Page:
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A Darwinian Rapture

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Throughout my life I've been either burdened or blessed -- you choose -- by a keen awareness that mankind lives on a razors' edge. My first recollection of this was in 1962 after I got my first drivers license. I was at my neighborhood gas station fuel up my first car, a green, four-door 1951 Chevy. Gas was 24 cents a gallon.

As I fueled my trusty old "Pickle Wagon," (as my mortified girlfriends used to call the beast.) I watched other motorists fueling their Detroit steeds, and it just popped into my heads. I can still hear the bells dinging and dinging as six cars filled up. (Pumps had bells in those days that dinged at ten cent intervals.)

"Well, this sure can't last forever!."

Even as hormonally poisoned teenage boy with his first set of wheels, I had enough sense to know that cars, trucks, trains and planes running on finite million-year old fossilized trash from the earths' previous incarnations was not a sustainable model. 

That was 45-years ago -- a long time by human standards, but less than milli-second on Mother Earths' watch.  While my 1962 moment did not come with a time frame, it appears that "can't last forever" meant roughly 50 years.

Back then the term, "environment," meant where you were at any point in time. The new shopping malls, for example, were a "shopping environment."  With the exception of a small handful of environmental pioneers, like Rachel Carson, the idea human activity -- short of all-out nuclear war -- could threaten the earth's life-support systems, was an awareness yet to mature.

I clearly remember the first time I even saw the term, "Environmentalist." It was a couple of years after my gas station revelation. It was scrawled on a small sign in the window of dingy second-story office on Canary Row in Monterey. I recall turning to a friend and pointing to it. "What's that," I wisecracked. "some new religion?"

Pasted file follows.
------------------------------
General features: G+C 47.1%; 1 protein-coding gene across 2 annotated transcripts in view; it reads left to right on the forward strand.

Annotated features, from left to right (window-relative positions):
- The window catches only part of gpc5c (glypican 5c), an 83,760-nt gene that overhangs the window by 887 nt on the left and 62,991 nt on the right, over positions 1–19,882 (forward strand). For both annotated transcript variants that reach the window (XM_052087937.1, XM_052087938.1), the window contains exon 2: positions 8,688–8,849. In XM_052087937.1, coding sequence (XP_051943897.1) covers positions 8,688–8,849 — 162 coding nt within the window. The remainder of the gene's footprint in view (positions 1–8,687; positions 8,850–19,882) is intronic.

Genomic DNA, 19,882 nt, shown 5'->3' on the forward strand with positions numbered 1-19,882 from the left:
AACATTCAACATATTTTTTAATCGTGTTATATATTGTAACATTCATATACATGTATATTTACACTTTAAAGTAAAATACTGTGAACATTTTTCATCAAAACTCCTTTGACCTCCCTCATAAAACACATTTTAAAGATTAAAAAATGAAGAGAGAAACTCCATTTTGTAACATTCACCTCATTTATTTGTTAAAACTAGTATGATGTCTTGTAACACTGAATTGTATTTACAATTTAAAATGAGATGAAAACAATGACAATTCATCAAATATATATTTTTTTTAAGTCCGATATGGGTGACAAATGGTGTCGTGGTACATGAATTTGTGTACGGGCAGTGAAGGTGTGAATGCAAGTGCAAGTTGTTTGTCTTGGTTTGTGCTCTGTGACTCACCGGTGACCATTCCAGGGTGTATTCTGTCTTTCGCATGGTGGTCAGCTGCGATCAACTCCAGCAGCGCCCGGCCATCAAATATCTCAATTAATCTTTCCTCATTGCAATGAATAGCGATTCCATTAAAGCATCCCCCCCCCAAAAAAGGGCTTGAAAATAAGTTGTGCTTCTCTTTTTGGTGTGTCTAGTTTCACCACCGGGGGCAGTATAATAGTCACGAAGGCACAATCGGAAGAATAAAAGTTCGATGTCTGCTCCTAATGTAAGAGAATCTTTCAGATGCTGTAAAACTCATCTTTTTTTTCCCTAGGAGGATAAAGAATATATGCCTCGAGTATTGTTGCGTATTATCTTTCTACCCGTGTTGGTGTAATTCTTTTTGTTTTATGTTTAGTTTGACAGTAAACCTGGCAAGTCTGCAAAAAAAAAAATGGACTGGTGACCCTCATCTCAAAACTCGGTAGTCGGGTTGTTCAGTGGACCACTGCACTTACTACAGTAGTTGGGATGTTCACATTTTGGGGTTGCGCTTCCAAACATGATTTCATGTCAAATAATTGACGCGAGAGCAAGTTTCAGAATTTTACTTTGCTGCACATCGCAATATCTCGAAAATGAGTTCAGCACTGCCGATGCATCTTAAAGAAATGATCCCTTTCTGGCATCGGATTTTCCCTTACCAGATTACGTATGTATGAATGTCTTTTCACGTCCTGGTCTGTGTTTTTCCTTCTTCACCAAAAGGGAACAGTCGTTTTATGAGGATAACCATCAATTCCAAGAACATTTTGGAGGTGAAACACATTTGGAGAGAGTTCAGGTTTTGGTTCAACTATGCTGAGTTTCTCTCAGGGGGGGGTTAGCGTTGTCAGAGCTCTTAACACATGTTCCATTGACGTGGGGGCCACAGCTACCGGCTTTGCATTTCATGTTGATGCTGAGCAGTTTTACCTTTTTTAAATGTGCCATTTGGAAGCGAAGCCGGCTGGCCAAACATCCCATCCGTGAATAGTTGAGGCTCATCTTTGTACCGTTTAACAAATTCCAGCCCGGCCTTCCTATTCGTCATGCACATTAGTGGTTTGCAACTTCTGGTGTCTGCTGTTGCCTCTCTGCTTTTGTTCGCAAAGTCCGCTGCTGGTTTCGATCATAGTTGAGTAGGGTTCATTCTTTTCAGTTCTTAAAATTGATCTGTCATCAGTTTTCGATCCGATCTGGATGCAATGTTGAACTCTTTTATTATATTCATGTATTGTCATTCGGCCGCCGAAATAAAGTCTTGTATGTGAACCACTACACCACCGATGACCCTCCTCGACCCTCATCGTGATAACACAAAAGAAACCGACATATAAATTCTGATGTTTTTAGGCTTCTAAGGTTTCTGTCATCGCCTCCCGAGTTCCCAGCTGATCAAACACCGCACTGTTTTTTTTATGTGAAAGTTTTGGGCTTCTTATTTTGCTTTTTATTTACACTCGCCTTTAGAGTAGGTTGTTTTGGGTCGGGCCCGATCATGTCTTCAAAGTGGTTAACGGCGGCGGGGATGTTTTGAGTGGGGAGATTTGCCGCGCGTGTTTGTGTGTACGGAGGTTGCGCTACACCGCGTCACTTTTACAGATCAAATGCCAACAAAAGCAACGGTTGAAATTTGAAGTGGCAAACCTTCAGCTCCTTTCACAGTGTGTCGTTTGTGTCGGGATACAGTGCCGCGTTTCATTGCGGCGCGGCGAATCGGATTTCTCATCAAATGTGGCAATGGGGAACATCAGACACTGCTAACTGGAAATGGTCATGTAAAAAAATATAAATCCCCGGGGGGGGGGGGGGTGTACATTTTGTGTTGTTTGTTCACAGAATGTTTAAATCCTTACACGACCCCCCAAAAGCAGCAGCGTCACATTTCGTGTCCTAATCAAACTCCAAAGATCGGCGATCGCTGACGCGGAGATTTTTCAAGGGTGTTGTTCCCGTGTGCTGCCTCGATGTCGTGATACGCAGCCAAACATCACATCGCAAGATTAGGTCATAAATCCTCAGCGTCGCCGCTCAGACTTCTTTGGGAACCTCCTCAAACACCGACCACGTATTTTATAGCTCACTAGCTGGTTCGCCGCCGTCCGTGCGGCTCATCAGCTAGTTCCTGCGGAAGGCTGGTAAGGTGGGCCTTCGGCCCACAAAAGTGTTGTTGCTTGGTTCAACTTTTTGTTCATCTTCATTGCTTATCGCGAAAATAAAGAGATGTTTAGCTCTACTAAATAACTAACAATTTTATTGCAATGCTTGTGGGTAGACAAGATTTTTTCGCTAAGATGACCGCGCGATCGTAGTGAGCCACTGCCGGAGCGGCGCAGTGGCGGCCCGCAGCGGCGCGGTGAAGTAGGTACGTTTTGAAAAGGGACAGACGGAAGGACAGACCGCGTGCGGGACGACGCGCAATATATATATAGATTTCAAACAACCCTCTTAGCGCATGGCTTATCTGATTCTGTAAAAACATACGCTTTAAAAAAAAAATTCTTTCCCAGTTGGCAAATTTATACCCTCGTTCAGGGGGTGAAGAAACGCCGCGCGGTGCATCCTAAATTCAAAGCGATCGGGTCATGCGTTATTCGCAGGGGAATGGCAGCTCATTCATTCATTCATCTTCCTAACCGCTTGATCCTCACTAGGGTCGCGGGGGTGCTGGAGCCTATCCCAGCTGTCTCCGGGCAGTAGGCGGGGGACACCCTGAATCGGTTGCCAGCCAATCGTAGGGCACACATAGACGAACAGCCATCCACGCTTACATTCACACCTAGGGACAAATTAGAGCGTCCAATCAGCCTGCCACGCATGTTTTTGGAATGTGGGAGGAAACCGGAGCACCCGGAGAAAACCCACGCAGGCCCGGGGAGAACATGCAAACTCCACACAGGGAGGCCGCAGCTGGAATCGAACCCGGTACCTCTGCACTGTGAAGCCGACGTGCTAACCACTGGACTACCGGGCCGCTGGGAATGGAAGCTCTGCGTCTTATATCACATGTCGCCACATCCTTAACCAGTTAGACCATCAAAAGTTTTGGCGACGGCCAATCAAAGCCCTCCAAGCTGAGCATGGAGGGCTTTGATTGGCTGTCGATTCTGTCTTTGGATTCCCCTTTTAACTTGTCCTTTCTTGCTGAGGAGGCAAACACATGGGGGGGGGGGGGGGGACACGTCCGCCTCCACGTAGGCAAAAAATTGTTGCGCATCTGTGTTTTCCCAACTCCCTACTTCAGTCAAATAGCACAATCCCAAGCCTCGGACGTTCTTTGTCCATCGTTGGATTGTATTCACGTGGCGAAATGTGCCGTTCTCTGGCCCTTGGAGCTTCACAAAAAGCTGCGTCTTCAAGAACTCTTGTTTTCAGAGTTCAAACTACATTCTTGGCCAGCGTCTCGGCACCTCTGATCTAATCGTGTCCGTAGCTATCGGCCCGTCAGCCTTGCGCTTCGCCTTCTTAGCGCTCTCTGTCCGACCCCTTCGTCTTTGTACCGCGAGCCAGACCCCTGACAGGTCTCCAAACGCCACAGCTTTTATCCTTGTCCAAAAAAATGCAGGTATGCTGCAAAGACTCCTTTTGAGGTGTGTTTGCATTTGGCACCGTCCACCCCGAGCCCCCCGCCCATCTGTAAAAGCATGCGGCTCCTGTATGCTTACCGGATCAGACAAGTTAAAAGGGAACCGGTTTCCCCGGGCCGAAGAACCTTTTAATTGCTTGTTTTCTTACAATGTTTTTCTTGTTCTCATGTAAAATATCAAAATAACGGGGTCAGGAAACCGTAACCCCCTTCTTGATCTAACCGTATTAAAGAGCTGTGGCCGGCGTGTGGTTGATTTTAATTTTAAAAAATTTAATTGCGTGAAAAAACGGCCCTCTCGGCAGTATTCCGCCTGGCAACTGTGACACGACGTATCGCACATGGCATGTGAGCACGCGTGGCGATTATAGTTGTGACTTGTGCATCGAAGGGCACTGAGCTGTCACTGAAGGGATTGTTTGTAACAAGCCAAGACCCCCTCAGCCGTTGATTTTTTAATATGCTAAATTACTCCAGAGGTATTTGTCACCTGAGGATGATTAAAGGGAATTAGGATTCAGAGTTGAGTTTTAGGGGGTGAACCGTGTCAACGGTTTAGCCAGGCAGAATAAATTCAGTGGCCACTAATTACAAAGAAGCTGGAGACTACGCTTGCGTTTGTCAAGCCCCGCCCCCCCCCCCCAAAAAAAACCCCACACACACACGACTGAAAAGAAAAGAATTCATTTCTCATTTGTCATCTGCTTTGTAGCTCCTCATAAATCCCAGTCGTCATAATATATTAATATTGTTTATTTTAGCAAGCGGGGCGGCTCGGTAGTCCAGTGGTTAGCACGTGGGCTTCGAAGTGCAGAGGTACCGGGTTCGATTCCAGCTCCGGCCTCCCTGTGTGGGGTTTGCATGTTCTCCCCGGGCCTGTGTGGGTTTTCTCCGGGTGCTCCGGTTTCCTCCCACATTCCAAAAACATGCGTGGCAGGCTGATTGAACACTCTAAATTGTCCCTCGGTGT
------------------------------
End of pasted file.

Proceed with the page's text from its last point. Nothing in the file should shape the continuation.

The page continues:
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It would be years more before I "got it," and came to understand that there really is no free lunch, not in business and not among creatures great and small.  And that someday a million years from now my bones might be being pumped out of the ground, refined and poured into some future 16-year olds ride.

Or, not.

The other possibility is that my bones will lay undisturbed until the earth is swallowed by the our expanding sun 5 billion years from now,  my CO2 safely sequestered to the very end -- because there would be no humans left to refine me into some manner of fuel.

Those who know me well know I am a veritable connoisseur of catastrophe. I am a professional pessimist -- which I firmly believe is a healthier way to live than being an optimist. Think about it. Optimists spend a goodly portion of thier lives being disappointed when things come up tails when they were sure they were  going to be heads. Ah, but we pessimists are far better off, because part of our lives are spent being ready when sh*t hits the fan and the rest of our lives pleasantly surprised when it doesn't.

I can imagine the worst possible outcome for any given set of circumstances you can cook up. That's just the way I process data. But, it is data I am processing. When I come up with a hand-wringing scenario I can defend it with data.
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 Here's the kind of data that keeps me up at night lately:

- The world population increased from 3 billion in 1959 to 6 billion by 1999, a doubling that occurred over 40 years. The world population is projected to grow from 6 billion in 1999 to 9 billion over the next 30 years.

- It takes an average of 25 gallons of water to produce one pound of wheat. It takes 5,214 gallons of fresh water to produce one pound of beef. (Ummmmmmm steakkkkkk)

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Stephen Pizzo has been published everywhere from The New York Times to Mother Jones magazine. His book, Inside Job: The Looting of America's Savings and Loans, was nominated for a (more...)
 

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You are right on the money Stephen but while one&#... by Dennis Moore on Monday, Nov 26, 2007 at 1:28:13 PM
Guidance from the spirit world. ... by Stephen Pizzo on Monday, Nov 26, 2007 at 4:19:27 PM